Closely related to this, I think there’s a tendency in our media rich culture to move away from the written Word of God. As I read through these books, I felt as though the pictures were primary and the text was secondary. Don’t get me wrong. I love the use of visual art and creativity, but if this becomes the steady diet of a new generation, will our kids be interested in reading and understanding the actual text?

Finally, while in one sense these books capture our imagination, in another sense they limit it. Think about it. When C.S. Lewis’ Chronicles of Narnia were made into movies they instantly brought the story to life and at the same time stopped our imagination. Why? Because one man interpreted Lewis’ books for us and left us with these images every time we think of these stories.

In conclusion, The Almighty Bible is breaking new ground with other graphic novels like The Gadarene by John Piper. These novels can serve as a fresh, new way of communicating the stories of Scripture, but we must be careful not to lose the message with the medium.

  • Check out The Almighty Bible for yourself
  • Read Sam Luce’s review of the books here
  • Take a look at John Piper’s graphic novel called, The Gadarene

Feb 25 2011

Husbands, what do you hold and look at the most?

by Doug Wolter

Be honest.

A. Your iphone/ipad
B. Your kids
C. Your wife
D. Your bible

My guess is that many of us hold and look at A & B the most. I wonder what would happen if we flipped that around and held and looked at C & D more.


Feb 18 2011

NEW Jesus Storybook Bible Video on Saul’s Conversion

by Doug Wolter

The story of Saul’s conversion is such a powerful reminder that the gospel is “not about trying, it’s about trusting; it’s not about rules, it’s about grace – God’s free gift that cost him everything.”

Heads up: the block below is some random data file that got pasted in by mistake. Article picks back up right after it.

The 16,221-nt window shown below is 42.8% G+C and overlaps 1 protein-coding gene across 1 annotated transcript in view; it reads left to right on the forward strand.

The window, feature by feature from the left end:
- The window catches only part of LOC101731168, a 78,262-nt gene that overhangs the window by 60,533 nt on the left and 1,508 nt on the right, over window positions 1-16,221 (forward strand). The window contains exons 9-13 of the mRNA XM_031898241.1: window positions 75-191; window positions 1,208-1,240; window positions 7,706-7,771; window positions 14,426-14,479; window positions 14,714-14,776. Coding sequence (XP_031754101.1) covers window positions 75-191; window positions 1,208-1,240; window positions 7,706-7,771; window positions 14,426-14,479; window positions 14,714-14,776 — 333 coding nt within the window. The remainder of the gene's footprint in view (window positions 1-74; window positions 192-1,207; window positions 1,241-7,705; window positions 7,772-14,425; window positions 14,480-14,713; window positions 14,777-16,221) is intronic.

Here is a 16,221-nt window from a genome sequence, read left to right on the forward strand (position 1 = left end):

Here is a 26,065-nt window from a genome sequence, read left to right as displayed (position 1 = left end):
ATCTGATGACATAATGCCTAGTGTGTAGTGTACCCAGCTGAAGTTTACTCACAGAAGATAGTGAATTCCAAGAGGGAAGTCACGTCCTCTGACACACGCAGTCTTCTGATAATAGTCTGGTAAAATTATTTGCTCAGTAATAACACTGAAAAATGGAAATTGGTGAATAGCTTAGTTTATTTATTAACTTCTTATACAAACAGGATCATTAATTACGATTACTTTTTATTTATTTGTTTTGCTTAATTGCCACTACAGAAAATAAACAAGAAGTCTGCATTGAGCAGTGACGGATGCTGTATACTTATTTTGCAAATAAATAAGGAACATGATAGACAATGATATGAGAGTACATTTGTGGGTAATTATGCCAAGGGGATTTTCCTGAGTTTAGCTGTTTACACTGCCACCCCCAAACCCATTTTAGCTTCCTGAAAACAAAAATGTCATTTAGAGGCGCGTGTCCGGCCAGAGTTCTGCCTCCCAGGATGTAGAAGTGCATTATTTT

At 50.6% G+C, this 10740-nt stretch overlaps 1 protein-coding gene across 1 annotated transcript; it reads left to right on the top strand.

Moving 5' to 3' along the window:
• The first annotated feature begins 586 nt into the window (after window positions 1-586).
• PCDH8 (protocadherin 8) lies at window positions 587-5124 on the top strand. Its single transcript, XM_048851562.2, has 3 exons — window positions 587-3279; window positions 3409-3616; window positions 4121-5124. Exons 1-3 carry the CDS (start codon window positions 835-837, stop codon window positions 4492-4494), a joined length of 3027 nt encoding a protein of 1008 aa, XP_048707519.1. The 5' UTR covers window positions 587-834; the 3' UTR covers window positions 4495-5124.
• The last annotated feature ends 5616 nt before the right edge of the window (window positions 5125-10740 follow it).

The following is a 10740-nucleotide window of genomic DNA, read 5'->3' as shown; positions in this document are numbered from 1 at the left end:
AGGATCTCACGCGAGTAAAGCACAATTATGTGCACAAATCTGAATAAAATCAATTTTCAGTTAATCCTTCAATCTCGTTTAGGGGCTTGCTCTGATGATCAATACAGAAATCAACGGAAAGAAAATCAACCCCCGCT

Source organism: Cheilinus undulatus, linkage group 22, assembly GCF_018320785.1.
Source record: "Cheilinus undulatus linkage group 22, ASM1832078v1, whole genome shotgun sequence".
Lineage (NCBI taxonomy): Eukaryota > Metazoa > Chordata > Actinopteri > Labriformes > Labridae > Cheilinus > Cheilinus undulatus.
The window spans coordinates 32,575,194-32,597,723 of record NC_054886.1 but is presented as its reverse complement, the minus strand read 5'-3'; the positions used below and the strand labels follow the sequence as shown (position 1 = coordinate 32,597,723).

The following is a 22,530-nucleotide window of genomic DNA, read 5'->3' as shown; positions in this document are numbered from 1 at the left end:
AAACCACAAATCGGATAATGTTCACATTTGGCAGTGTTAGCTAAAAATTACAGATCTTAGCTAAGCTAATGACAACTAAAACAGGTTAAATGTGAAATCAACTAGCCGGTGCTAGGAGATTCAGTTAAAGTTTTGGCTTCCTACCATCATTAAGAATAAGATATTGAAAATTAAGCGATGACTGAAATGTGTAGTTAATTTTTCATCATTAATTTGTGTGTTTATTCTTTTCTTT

A New Way To See from Jonathan Michael on Vimeo.

(HT: Tony Kummer)


Feb 11 2011

66 Clouds: The Bible in Word Clouds

by Doug Wolter

This is a pretty cool website that “brings the Bible, design and technology together in a fresh and beautiful way.” Below might be just the gift you’re looking for with Valentine’s Day coming soon!

Song of Songs PosterSong of Song Poster (Framed)Song of Songs (Pomegranate)
A limited edition “Pomegranate” colored Song of Songs 11″ x 17″ poster is now available. Makes a perfect gift for that special someone.

(HT: Cam Potts)


Jan 10 2011

I Want My Kids to See Jesus in Every Book of the Bible

by Doug Wolter


Jan 7 2011

A Bible Reading Plan that Encourages You to Read Less and Meditate More

by Doug Wolter

My guess is that many of you have already seen a plethora of Bible reading plans posted on various blogs, most of them encouraging you to get through the Bible in a year.  Though I certainly commend this practice (I’ve done it myself), I’ve often wondered if we should approach the Bible differently.  Instead of reading quickly through many verses at a time, maybe we should meditate on a few verses more deeply each day.  If you’re like me, you rarely take time to just slow down your mind and soak in the truths of God’s Word in such a way that it goes down deeper into your heart. That’s why I was excited to get a copy of this Daily Bible Meditation Guide written by my good friend, Dr. Eric Johnson.  Here’s a blurb from the introduction:

Down through the ages, Christians have taught that we need to drink deeply from the fountain of God’s word and we need to savor its truths if they are to satisfy our deepest longings for greater intimacy with God and if we are to experience a greater healing of our souls from his hand. The purpose of this Bible reading schedule (shortened considerably from schedules that get through the Bible in one year) is actually to limit the amount of Bible we read daily. Reading quickly through many verses may not be as profitable as savoring deeply a few verses. So the aim of this schedule is not to read less, but to meditate more.

I encourage you to download this Daily Bible Meditation Guide .  You will also benefit from Dr. Johnson’s thoughts on the “what” and “how-to’s” of meditation.